The Philosophy of "Making Good Men Better"

Discussion in 'Philosophy, Religion and Spirituality' started by pointwithinacircle2, Sep 15, 2015.

  1. pointwithinacircle2

    pointwithinacircle2 Rapscallion Premium Member

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    Lest anyone think that I am being critical, let me begin by admitting my faults. Early in my Masonic career I wondered why no one tried to "Make Me Better". It seemed that no cared if I learned anything more than what was needed to pass my examinations. Other than giving me some pat answers or responding to my questions by saying the answer is "in the ritual", no one tried to educate me. This confused me. I wondered if I was I the only one who saw some deeper meaning in Masonry.

    My first response to this was to feel unwanted and alone. Why weren't they helping me learn? Had I failed some unspoken Masonic test, I wondered? Did I seem unworthy of their help? Was I being ignored as part of some ritual hazing that all new Masons had to go through to prove their dedication and worthiness?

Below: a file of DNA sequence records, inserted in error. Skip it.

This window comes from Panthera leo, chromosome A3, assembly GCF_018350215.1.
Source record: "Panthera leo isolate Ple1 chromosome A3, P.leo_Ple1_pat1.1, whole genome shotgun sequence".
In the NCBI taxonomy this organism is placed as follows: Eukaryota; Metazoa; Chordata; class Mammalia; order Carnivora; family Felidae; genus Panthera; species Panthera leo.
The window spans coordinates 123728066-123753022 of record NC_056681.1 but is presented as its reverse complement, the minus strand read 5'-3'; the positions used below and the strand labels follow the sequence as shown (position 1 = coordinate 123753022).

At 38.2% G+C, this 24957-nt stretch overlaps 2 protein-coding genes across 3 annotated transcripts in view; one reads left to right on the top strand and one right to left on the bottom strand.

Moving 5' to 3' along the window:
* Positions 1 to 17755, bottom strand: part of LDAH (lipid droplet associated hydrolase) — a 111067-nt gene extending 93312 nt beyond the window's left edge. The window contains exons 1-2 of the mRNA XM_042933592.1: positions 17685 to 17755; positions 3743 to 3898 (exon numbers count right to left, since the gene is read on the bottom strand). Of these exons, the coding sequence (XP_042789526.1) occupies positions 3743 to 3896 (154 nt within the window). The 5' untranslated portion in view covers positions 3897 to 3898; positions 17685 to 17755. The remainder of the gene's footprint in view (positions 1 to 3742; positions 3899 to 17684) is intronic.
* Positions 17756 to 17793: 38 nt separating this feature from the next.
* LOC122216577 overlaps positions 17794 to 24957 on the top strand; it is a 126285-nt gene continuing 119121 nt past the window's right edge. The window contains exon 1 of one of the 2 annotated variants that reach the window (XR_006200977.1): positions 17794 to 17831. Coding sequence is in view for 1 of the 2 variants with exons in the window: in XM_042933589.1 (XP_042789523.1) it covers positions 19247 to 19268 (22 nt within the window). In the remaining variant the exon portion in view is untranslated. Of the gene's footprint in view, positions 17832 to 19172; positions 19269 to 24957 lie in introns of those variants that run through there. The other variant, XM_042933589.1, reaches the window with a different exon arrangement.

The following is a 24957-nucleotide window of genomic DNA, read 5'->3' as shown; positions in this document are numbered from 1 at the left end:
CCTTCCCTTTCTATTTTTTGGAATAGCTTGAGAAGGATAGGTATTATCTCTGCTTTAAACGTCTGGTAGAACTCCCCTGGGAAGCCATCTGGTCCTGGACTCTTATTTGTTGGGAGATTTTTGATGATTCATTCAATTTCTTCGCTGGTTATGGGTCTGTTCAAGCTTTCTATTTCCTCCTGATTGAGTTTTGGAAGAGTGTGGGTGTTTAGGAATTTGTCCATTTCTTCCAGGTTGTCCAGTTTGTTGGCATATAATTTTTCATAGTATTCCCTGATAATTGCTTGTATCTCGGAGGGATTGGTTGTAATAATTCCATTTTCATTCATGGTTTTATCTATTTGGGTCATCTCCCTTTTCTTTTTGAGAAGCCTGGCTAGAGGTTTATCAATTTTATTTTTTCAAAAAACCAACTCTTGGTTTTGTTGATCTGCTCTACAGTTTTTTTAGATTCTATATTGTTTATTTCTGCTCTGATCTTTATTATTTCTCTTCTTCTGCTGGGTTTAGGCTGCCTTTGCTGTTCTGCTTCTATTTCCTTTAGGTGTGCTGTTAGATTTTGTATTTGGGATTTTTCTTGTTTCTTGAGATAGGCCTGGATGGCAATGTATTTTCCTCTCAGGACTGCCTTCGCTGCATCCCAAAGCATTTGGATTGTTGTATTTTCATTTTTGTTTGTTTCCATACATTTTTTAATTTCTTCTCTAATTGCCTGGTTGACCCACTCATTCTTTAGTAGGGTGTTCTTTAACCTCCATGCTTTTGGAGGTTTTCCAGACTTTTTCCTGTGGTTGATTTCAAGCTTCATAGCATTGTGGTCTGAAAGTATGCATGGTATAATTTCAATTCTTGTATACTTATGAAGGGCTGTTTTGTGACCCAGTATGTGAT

My second response was to feel cheated and angry. Had I mistakenly joined a Lodge where no one knew how to, or cared to, improve themselves? Were these men as good as it got?

    I could go on listing my petty resentments but you get the point. Obviously I was not that good of a man yet. But I hung in there.

    My first great teacher was not an old PM but a newcomer who petitioned my Lodge. When his petition was read in Lodge I recognized his name, although we had never met. I decided that I did not want him to feel as unwanted and ignored as I had felt when I joined. So I sought him out, introduced myself and told him I had heard his petition read in Lodge. I asked him about himself, his work, and why he wanted to be a Mason.

    Another time I invited him to my home and we talked in my kitchen while I made lunch. I explained that after his initiation the Lodge would assign him a mentor to teach him the examination but that I would be happy to answer any questions that I could. I showed him my Masonic books and said that when he was ready I would be happy to loan them to him. We became friends.

    This man taught me that I had it all wrong. "Making Good Men Better" is not the responsibility of any Lodge or Grand Lodge. It is not something that my Brother Masons owe to me, it is something that I owe them. There is a secret truth, a secret meaning in this phrase. Today I believe that "Making Good Men Better" is the obligation that I owe to Masonry. Viewed in this way it becomes the secret key that unlocks many of the mysteries and much of Truth and Beauty.